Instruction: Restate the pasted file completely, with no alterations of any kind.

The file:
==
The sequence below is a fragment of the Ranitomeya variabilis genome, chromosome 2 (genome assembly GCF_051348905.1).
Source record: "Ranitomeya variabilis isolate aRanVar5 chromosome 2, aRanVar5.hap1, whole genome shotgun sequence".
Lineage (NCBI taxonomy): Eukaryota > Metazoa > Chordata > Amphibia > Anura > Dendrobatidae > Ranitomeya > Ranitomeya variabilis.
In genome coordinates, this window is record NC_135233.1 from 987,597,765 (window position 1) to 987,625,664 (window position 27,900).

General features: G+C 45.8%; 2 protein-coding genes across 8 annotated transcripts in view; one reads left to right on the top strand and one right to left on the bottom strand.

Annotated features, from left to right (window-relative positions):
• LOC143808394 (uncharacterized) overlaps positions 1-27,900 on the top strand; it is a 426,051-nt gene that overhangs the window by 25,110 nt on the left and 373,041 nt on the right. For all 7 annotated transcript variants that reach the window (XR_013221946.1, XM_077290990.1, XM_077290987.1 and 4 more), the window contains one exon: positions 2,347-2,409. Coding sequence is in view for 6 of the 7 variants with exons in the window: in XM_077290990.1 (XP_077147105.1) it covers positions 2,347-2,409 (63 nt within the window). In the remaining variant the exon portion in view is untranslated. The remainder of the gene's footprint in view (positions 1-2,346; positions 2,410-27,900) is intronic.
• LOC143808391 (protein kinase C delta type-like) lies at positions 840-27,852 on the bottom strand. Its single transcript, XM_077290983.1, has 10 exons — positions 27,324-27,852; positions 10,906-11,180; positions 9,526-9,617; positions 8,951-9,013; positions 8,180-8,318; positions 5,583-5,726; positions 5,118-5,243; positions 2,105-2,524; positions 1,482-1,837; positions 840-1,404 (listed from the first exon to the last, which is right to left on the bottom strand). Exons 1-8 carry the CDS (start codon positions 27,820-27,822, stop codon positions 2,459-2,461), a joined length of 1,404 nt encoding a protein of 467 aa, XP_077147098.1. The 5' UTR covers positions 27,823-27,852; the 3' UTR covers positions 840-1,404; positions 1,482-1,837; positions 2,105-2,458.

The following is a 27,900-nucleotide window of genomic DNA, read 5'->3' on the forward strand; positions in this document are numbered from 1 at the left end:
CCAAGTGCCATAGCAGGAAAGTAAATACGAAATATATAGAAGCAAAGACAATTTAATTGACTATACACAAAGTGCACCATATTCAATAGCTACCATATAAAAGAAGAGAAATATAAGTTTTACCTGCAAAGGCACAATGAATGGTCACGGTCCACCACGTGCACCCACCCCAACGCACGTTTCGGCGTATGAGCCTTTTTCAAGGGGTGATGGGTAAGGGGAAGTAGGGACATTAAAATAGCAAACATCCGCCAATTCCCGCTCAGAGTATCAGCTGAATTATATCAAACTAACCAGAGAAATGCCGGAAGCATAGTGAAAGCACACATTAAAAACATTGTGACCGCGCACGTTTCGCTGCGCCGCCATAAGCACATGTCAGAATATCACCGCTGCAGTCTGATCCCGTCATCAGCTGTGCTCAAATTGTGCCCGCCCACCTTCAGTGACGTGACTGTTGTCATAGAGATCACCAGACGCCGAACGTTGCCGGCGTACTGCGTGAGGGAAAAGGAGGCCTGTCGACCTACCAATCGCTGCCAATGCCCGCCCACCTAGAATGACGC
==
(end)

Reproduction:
The sequence below is a fragment of the Ranitomeya variabilis genome, chromosome 2 (genome assembly GCF_051348905.1).
Source record: "Ranitomeya variabilis isolate aRanVar5 chromosome 2, aRanVar5.hap1, whole genome shotgun sequence".
Lineage (NCBI taxonomy): Eukaryota > Metazoa > Chordata > Amphibia > Anura > Dendrobatidae > Ranitomeya > Ranitomeya variabilis.
In genome coordinates, this window is record NC_135233.1 from 987,597,765 (window position 1) to 987,625,664 (window position 27,900).

General features: G+C 45.8%; 2 protein-coding genes across 8 annotated transcripts in view; one reads left to right on the top strand and one right to left on the bottom strand.

Annotated features, from left to right (window-relative positions):
• LOC143808394 (uncharacterized) overlaps positions 1-27,900 on the top strand; it is a 426,051-nt gene that overhangs the window by 25,110 nt on the left and 373,041 nt on the right. For all 7 annotated transcript variants that reach the window (XR_013221946.1, XM_077290990.1, XM_077290987.1 and 4 more), the window contains one exon: positions 2,347-2,409. Coding sequence is in view for 6 of the 7 variants with exons in the window: in XM_077290990.1 (XP_077147105.1) it covers positions 2,347-2,409 (63 nt within the window). In the remaining variant the exon portion in view is untranslated. The remainder of the gene's footprint in view (positions 1-2,346; positions 2,410-27,900) is intronic.
• LOC143808391 (protein kinase C delta type-like) lies at positions 840-27,852 on the bottom strand. Its single transcript, XM_077290983.1, has 10 exons — positions 27,324-27,852; positions 10,906-11,180; positions 9,526-9,617; positions 8,951-9,013; positions 8,180-8,318; positions 5,583-5,726; positions 5,118-5,243; positions 2,105-2,524; positions 1,482-1,837; positions 840-1,404 (listed from the first exon to the last, which is right to left on the bottom strand). Exons 1-8 carry the CDS (start codon positions 27,820-27,822, stop codon positions 2,459-2,461), a joined length of 1,404 nt encoding a protein of 467 aa, XP_077147098.1. The 5' UTR covers positions 27,823-27,852; the 3' UTR covers positions 840-1,404; positions 1,482-1,837; positions 2,105-2,458.

The following is a 27,900-nucleotide window of genomic DNA, read 5'->3' on the forward strand; positions in this document are numbered from 1 at the left end:
CCAAGTGCCATAGCAGGAAAGTAAATACGAAATATATAGAAGCAAAGACAATTTAATTGACTATACACAAAGTGCACCATATTCAATAGCTACCATATAAAAGAAGAGAAATATAAGTTTTACCTGCAAAGGCACAATGAATGGTCACGGTCCACCACGTGCACCCACCCCAACGCACGTTTCGGCGTATGAGCCTTTTTCAAGGGGTGATGGGTAAGGGGAAGTAGGGACATTAAAATAGCAAACATCCGCCAATTCCCGCTCAGAGTATCAGCTGAATTATATCAAACTAACCAGAGAAATGCCGGAAGCATAGTGAAAGCACACATTAAAAACATTGTGACCGCGCACGTTTCGCTGCGCCGCCATAAGCACATGTCAGAATATCACCGCTGCAGTCTGATCCCGTCATCAGCTGTGCTCAAATTGTGCCCGCCCACCTTCAGTGACGTGACTGTTGTCATAGAGATCACCAGACGCCGAACGTTGCCGGCGTACTGCGTGAGGGAAAAGGAGGCCTGTCGACCTACCAATCGCTGCCAATGCCCGCCCACCTAGAATGACGC